We moored at the park opposite Berko station for lunch.  A good shady spot and somewhere for Meg to run around but very noisy from the trains.  After lunch we pulled in (in the shade luckily) for Dave to go up to Jewsons to see if they had the spanner he needs to mend the galley taps – no, neither did the plumbers’ supplies next door – and carried on past Northchurch lock and grabbed the first patch of cool shade we would find.  At Northchurch lock we met a Dutch couple on bikes who were taking a roundabout route to Malmesbury for the Womad festival later this week – hot work! then an Aussie couple, also on bikes who closed up for us.  Although the Grand Union locks are heavy and hard work, they do have one redeeming feature, and that is the chunky bits to brace your feet on to open the gates!  You can just see the bruise/graze on my right knee which has thankfully responded to treatment after yesterday's unexpected close encounter with the concrete!  The tan’s coming on well too.

6 good chunky bracing bits

As we tied up for the evening, the guy from Fingall, with whom we shared several locks yesterday, came over for a chat before he set off again in the cool of the evening.  Dave prepped and painted the port side gunwale as the runners and dog-walkers went past.  This is an excellent mooring, very quiet if you ignore the East Coast main line!

12 locks, 4 and a half miles

Tuesday, 22 July 2014

Hard work in the sun

Monday 21st July

We left our excellent mooring at Cassiobury Park around 9 in blissful coolness.  The first of the Cassiobury Park locks has to be left empty, so that was ready for us.  I left Dave to finish and close up and went to turn the lock above, which had both top gates wide open.  On my way I passed a very dour walker with a windlass and an i-pad or similar who turned out to be CRT.  Both locks have one paddle chained up and he appeared to be making notes on their condition.  He was nothing like any BW/CRT employee or volunteer we have ever met – not only had he left the top gates open after he checked the top lock – he must have seen we were coming up – but he let Dave open the top gate, drive out, moor up, come back to close it and then walk right up to him at the bottom gates to open a paddle without even looking up!  He had a windlass so must have had his training, but trying to be charitable we thought it was perhaps his first day on his own and he was a bit shy?  He didn’t even look up till Dave said good morning!  Anyway, here is Dave leaving the bottom lock.

1 leaving bottom cassiobury park lock

We joined the very pretty stretch where the canal follows the course of the River Gade.

2 the lovely river gade section   6 and another

and passed under The Grove Bridge, which had to be made decorative to satisfy the Earl of Essex whose land the canal crossed.

3 the grove bridge from the south    4 and from the north

From the south ……………….and the north.

Below lock 71 we passed men working on the upgrading of the towpath between Watford and Hemel Hempstead.

7 towpath works below north grove lock 71

At the lock itself is a pretty cottage whose ground floor rear wall is part of the construction of the towpath edge.  The owner was weeding the flower bed adjoining the lockside and we got chatting, as you do.  She is really upset about the upgrading of the towpath, as her gate opens onto the ramp leading down from the lock and she already has to take care not to get knocked over by cyclists – the visibility is poor, as I could easily see.  She is also worried about the effect diggers might have outside her cottage, as there has already been subsidence on the other side of the lock.  CRT has told her that they want to ‘encourage people to cycle to work in Watford rather than using their cars’ but as articles in the magazines have pointed out, they don’t seem very interested in the views of boaters, residents or walkers.  In the photo below you can see where the path has to bear right as it goes down past the far end of the cottage – it is very easy to see her point and I wonder whether anyone from CRT has ever been out there.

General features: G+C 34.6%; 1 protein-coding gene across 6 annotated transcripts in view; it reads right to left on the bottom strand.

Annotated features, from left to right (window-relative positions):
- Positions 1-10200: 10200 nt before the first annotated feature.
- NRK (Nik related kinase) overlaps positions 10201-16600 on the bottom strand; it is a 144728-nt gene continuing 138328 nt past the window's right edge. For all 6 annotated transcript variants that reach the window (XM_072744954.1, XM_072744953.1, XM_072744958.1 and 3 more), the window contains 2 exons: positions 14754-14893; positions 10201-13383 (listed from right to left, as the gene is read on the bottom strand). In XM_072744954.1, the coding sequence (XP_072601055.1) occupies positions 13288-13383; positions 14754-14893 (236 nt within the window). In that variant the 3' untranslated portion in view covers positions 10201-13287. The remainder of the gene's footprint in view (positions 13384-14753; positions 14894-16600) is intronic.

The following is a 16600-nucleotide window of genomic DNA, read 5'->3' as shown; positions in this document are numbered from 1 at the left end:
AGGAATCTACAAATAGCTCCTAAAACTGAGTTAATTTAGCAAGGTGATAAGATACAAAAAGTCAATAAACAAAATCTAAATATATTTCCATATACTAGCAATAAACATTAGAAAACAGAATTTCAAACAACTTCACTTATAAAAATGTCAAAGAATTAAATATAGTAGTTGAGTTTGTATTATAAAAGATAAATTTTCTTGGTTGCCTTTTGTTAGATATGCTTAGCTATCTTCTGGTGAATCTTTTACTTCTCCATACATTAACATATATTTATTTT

8 lock cottage lock 71

Near Home Park lock is a leisure park of some kind, unless there really are dinosaurs in Hertfordshire! (if that’s where we are).

9 near home park lock kings langley

We soon caught up with a single-hander on board Fingall, which he bought 4 months ago, and shared several locks with him until we stopped for lunch at Apsley Marina.  At one lock we saw an unusual combination – it turned out to be 3 boats as well as the car!

10 unusual combination in hemel hempstead

When we stopped, I also had to bathe a grazed knee and hand - a bollard at the last lock had leapt out at me and I smacked down onto the concrete. Ouch!  I am crossing my fingers after application of Arnica ointment to my knees and forehead that I won’t have too many bruises. At least I didn’t knock myself out – thick head obviously.  At Apsley there are bollards outside the marina for the use of residents, who have to open a bridge across the towpath to get in, but there were no notices to stop us mooring.  There is an Elsan point and rubbish disposal, both of which we made use of, and recycling bins which were unfortunately full.

At the first lock this afternoon another single-hander was waiting to buddy-up with someone, and we shared with him as far as Winkwell, where we grabbed the last space on the 48-hour moorings above the swing bridge.  It was cool and shady after a long hot day.  We have done a lot more than we had anticipated the last few days, partly due to buddying up for locks but also to get past built-up areas to find quiet and shady moorings.  We went to the Three Horseshoes to eat and had a great view from our table canalside; it’s a long time since we’ve sat out late without jumpers.

11 view from our table at 3 horseshoes winkwell

A cool beer went down very well but the menu was expensive and not very exciting, though it was tasty enough.

17 locks 7 and a half miles